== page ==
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NSE eulogises Ojukwu, says he served with all his might

The Nigerian Stock Exchange, NSE, has joined in eulogising the late Ikemba of Nnewi, Dim Chukwuemeka Odumegwu-Ojukwu, saying he lived ahead of his contemporaries in formulating the Nigerian nation and served the country with all his might.

Officials of the NSE and dealing members of the Exchange observed a minute as a mark of honour to Ojukwu.

According to Mr. Oscar Onyema, Chief Executive Officer, NSE, the tribute was also as a result of the immense contribution of Ojukwu’s father, Sir Louis Odumegwu-Ojukwu, in the creation of the NSE.

He said, “The Ojukwu’s family is very much part of the Exchange. Ikemba’s father, Sir Louis Odumegwu-Ojukwu, was a founding member and the first Nigerian president of the Nigerian Stock Exchange (1963 -1966). He was also on the Board of directors of some of Nigeria’s most prestigious companies such as Shell Oil Nigeria Limited, Nigeria Coal Corporation, among others.

He contributed immensely to the Exchange in the following ways: He was an original subscriber to the memorandum and articles of association of the Nigerian Stock Exchange.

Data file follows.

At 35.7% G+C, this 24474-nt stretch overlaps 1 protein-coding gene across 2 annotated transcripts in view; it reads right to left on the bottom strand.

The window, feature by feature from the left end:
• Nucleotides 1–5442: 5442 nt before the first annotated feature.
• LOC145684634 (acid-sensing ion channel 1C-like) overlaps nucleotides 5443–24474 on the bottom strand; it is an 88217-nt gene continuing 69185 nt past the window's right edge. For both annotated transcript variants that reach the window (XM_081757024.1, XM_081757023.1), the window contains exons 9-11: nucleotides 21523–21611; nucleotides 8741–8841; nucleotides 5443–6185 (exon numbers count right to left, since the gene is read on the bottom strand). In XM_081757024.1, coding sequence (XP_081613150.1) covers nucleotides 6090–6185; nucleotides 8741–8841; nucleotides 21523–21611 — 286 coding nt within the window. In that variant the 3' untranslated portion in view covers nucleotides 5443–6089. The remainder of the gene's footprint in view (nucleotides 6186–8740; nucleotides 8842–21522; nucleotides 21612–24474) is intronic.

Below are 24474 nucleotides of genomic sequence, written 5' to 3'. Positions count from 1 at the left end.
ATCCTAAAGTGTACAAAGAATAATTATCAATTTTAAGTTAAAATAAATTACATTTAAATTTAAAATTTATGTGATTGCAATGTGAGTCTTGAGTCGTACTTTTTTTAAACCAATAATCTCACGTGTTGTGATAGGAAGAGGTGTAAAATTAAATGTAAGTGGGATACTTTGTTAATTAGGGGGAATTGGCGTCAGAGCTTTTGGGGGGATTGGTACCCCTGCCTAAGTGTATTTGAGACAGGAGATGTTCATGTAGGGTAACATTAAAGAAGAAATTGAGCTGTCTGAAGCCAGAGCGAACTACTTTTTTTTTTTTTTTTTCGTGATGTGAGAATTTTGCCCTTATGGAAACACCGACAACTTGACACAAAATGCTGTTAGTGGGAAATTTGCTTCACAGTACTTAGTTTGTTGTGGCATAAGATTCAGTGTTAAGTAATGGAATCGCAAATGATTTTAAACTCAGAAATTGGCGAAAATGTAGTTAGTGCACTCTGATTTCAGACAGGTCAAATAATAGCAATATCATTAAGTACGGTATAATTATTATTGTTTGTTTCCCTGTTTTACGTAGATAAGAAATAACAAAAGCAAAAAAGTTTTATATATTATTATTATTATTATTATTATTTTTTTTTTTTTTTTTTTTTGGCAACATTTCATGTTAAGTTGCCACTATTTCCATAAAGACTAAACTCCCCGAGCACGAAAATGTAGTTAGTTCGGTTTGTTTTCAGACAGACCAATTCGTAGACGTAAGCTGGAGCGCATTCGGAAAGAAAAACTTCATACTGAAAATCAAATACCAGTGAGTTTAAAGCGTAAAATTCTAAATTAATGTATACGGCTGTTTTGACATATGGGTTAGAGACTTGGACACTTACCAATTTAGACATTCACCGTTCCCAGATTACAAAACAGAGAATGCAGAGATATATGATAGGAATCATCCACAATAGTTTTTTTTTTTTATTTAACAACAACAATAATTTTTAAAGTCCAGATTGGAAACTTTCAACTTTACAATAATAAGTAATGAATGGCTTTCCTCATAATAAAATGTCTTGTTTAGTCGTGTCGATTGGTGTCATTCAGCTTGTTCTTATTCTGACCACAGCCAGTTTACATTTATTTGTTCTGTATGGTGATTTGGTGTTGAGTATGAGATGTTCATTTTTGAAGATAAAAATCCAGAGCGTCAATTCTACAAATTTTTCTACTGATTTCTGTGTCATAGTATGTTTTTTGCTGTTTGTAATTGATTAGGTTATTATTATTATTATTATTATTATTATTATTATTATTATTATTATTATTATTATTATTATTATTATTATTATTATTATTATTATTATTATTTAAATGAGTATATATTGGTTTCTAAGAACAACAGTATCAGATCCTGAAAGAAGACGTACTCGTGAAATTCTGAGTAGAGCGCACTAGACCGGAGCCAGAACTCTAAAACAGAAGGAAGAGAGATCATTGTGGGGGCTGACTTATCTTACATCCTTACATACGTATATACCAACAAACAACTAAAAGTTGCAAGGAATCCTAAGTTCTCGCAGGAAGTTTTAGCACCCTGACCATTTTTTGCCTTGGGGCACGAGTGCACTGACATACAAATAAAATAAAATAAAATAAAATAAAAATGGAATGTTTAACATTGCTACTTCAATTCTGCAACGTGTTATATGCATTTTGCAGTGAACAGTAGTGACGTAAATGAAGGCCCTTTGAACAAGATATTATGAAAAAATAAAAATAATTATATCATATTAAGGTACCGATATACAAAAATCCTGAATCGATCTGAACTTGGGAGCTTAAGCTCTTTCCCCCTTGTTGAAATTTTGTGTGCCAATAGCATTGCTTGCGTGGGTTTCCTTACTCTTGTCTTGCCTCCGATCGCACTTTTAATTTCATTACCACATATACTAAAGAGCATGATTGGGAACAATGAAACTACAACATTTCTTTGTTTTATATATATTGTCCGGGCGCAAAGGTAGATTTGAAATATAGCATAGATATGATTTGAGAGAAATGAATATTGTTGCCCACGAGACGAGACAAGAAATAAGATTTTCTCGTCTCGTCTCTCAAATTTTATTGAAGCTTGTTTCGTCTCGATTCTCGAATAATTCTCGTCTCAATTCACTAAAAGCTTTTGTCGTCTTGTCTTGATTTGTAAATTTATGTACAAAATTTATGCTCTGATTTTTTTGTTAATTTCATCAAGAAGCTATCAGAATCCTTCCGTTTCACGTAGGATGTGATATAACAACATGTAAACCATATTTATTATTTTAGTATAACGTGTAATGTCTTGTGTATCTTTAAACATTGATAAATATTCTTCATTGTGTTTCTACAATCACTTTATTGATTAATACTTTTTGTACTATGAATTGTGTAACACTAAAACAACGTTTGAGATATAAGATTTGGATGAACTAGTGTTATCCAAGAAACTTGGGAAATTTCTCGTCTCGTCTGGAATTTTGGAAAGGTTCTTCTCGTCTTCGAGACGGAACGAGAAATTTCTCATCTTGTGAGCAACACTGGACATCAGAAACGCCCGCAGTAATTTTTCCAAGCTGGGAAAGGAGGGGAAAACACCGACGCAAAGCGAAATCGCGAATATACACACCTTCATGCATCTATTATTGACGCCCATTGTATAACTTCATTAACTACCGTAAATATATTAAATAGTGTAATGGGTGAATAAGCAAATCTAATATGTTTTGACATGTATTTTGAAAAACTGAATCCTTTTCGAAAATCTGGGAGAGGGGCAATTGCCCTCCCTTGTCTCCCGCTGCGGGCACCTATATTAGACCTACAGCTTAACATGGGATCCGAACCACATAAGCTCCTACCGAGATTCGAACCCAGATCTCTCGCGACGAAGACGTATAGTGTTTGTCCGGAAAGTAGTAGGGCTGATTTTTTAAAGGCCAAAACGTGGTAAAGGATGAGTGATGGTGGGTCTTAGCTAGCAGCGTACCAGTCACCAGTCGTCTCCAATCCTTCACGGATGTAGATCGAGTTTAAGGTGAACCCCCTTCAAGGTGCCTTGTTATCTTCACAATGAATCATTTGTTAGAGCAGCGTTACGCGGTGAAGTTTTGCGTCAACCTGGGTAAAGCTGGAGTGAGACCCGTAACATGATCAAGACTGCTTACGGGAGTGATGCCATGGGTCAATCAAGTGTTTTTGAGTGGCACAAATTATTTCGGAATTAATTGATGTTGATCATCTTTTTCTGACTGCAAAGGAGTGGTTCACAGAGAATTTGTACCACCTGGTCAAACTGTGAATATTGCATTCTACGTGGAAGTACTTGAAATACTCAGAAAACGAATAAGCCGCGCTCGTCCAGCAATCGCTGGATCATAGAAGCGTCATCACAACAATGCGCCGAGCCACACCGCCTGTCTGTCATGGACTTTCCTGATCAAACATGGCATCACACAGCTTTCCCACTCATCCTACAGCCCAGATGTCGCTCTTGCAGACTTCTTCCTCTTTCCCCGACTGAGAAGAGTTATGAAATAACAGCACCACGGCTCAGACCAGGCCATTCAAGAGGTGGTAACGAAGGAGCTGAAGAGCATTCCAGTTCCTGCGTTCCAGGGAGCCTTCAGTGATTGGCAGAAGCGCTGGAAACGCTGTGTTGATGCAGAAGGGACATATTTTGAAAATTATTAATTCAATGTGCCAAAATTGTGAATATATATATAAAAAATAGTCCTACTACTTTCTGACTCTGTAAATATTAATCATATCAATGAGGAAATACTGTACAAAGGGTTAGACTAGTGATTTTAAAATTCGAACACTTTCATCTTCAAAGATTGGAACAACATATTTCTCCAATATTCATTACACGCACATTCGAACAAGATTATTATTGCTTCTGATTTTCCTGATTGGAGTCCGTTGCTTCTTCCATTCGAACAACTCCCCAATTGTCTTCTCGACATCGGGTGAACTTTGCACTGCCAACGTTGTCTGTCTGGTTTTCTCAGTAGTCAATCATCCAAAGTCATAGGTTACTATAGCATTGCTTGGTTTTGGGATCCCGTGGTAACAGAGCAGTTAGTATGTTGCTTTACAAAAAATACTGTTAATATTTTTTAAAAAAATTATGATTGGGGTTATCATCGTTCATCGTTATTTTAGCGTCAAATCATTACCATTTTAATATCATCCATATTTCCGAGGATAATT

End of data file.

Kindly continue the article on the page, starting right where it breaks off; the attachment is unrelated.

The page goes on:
“His tenor as the president of the Nigerian Stock Exchange saw the listing of shares of several prestigious companies such as John Holt Nigeria Plc., Nigerian Cement Company Plc., Nigerian Tobacco Company Plc., Guinness Nigeria Plc, among others, as well as over twenty-six Federal government and corporate bonds.

“Over forty dealing clerks qualified during his tenor. His good image brought positive recognition to the newly found Exchange luring several companies to seek listing on The Exchange.”

On Ojukwu, Onyema stated further, “Dim Ojukwu is a man hard to describe in simple terms. He was accomplished both as an officer and an administrator who pursued the ideals of equity and justice. Nigeria’s history cannot be complete without him. Born into affluence, he elected to serve his country as an officer in the Nigerian Army.

“As we mourn and celebrate Ojukwu, a man who lived ahead of his contemporaries in formulating the Nigerian nation, let it not be assumed that Ojukwu died when the country needed his services most. Ojukwu lived and served with all his might when Igbos and all of Nigeria needed him most. He stood up and fought for what he believed in.”


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